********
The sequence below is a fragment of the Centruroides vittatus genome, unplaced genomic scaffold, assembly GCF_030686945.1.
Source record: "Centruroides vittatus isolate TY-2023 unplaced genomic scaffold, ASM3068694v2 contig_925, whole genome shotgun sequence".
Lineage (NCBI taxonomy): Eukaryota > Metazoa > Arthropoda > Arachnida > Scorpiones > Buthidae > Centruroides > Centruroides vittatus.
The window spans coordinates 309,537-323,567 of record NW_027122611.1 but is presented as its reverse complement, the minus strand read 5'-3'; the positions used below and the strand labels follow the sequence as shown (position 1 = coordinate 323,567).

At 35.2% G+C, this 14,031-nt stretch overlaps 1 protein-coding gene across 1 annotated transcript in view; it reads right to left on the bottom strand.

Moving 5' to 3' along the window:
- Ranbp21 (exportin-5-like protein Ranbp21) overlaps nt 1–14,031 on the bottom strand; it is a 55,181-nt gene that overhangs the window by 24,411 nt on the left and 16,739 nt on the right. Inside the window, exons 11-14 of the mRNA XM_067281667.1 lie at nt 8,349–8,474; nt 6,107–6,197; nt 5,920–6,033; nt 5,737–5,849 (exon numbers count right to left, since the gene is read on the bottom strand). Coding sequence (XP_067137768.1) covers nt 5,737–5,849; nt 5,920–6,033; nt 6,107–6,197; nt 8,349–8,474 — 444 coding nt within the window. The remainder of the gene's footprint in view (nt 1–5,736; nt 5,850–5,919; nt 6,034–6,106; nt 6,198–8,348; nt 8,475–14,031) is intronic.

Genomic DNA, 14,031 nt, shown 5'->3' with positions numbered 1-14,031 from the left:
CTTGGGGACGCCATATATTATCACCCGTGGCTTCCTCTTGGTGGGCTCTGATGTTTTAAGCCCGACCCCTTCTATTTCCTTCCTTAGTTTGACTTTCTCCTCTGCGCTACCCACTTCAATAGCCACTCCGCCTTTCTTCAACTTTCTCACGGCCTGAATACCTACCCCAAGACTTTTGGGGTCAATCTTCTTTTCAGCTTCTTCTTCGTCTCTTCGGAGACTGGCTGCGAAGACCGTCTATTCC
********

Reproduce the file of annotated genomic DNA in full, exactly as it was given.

The sequence below is a fragment of the Centruroides vittatus genome, unplaced genomic scaffold, assembly GCF_030686945.1.
Source record: "Centruroides vittatus isolate TY-2023 unplaced genomic scaffold, ASM3068694v2 contig_925, whole genome shotgun sequence".
Lineage (NCBI taxonomy): Eukaryota > Metazoa > Arthropoda > Arachnida > Scorpiones > Buthidae > Centruroides > Centruroides vittatus.
The window spans coordinates 309,537-323,567 of record NW_027122611.1 but is presented as its reverse complement, the minus strand read 5'-3'; the positions used below and the strand labels follow the sequence as shown (position 1 = coordinate 323,567).

At 35.2% G+C, this 14,031-nt stretch overlaps 1 protein-coding gene across 1 annotated transcript in view; it reads right to left on the bottom strand.

Moving 5' to 3' along the window:
- Ranbp21 (exportin-5-like protein Ranbp21) overlaps nt 1–14,031 on the bottom strand; it is a 55,181-nt gene that overhangs the window by 24,411 nt on the left and 16,739 nt on the right. Inside the window, exons 11-14 of the mRNA XM_067281667.1 lie at nt 8,349–8,474; nt 6,107–6,197; nt 5,920–6,033; nt 5,737–5,849 (exon numbers count right to left, since the gene is read on the bottom strand). Coding sequence (XP_067137768.1) covers nt 5,737–5,849; nt 5,920–6,033; nt 6,107–6,197; nt 8,349–8,474 — 444 coding nt within the window. The remainder of the gene's footprint in view (nt 1–5,736; nt 5,850–5,919; nt 6,034–6,106; nt 6,198–8,348; nt 8,475–14,031) is intronic.

Genomic DNA, 14,031 nt, shown 5'->3' with positions numbered 1-14,031 from the left:
CTTGGGGACGCCATATATTATCACCCGTGGCTTCCTCTTGGTGGGCTCTGATGTTTTAAGCCCGACCCCTTCTATTTCCTTCCTTAGTTTGACTTTCTCCTCTGCGCTACCCACTTCAATAGCCACTCCGCCTTTCTTCAACTTTCTCACGGCCTGAATACCTACCCCAAGACTTTTGGGGTCAATCTTCTTTTCAGCTTCTTCTTCGTCTCTTCGGAGACTGGCTGCGAAGACCGTCTATTCC